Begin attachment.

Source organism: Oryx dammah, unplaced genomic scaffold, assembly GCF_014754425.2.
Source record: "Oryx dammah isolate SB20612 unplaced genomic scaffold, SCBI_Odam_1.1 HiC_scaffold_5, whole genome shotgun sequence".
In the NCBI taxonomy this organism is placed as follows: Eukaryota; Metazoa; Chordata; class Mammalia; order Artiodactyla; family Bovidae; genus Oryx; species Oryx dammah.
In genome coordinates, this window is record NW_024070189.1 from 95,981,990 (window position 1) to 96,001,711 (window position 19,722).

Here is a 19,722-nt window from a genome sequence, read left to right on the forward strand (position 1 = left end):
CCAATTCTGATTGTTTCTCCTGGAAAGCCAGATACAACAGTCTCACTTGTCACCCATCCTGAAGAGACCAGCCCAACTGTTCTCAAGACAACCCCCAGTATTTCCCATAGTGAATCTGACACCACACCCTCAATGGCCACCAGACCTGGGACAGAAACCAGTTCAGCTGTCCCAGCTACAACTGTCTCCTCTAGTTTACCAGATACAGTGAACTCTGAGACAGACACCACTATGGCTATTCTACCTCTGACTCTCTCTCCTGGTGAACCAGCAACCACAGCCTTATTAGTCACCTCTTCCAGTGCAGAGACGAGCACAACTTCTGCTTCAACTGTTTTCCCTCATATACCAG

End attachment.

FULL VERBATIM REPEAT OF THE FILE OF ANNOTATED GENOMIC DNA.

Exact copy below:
Source organism: Oryx dammah, unplaced genomic scaffold, assembly GCF_014754425.2.
Source record: "Oryx dammah isolate SB20612 unplaced genomic scaffold, SCBI_Odam_1.1 HiC_scaffold_5, whole genome shotgun sequence".
In the NCBI taxonomy this organism is placed as follows: Eukaryota; Metazoa; Chordata; class Mammalia; order Artiodactyla; family Bovidae; genus Oryx; species Oryx dammah.
In genome coordinates, this window is record NW_024070189.1 from 95,981,990 (window position 1) to 96,001,711 (window position 19,722).

Here is a 19,722-nt window from a genome sequence, read left to right on the forward strand (position 1 = left end):
CCAATTCTGATTGTTTCTCCTGGAAAGCCAGATACAACAGTCTCACTTGTCACCCATCCTGAAGAGACCAGCCCAACTGTTCTCAAGACAACCCCCAGTATTTCCCATAGTGAATCTGACACCACACCCTCAATGGCCACCAGACCTGGGACAGAAACCAGTTCAGCTGTCCCAGCTACAACTGTCTCCTCTAGTTTACCAGATACAGTGAACTCTGAGACAGACACCACTATGGCTATTCTACCTCTGACTCTCTCTCCTGGTGAACCAGCAACCACAGCCTTATTAGTCACCTCTTCCAGTGCAGAGACGAGCACAACTTCTGCTTCAACTGTTTTCCCTCATATACCAG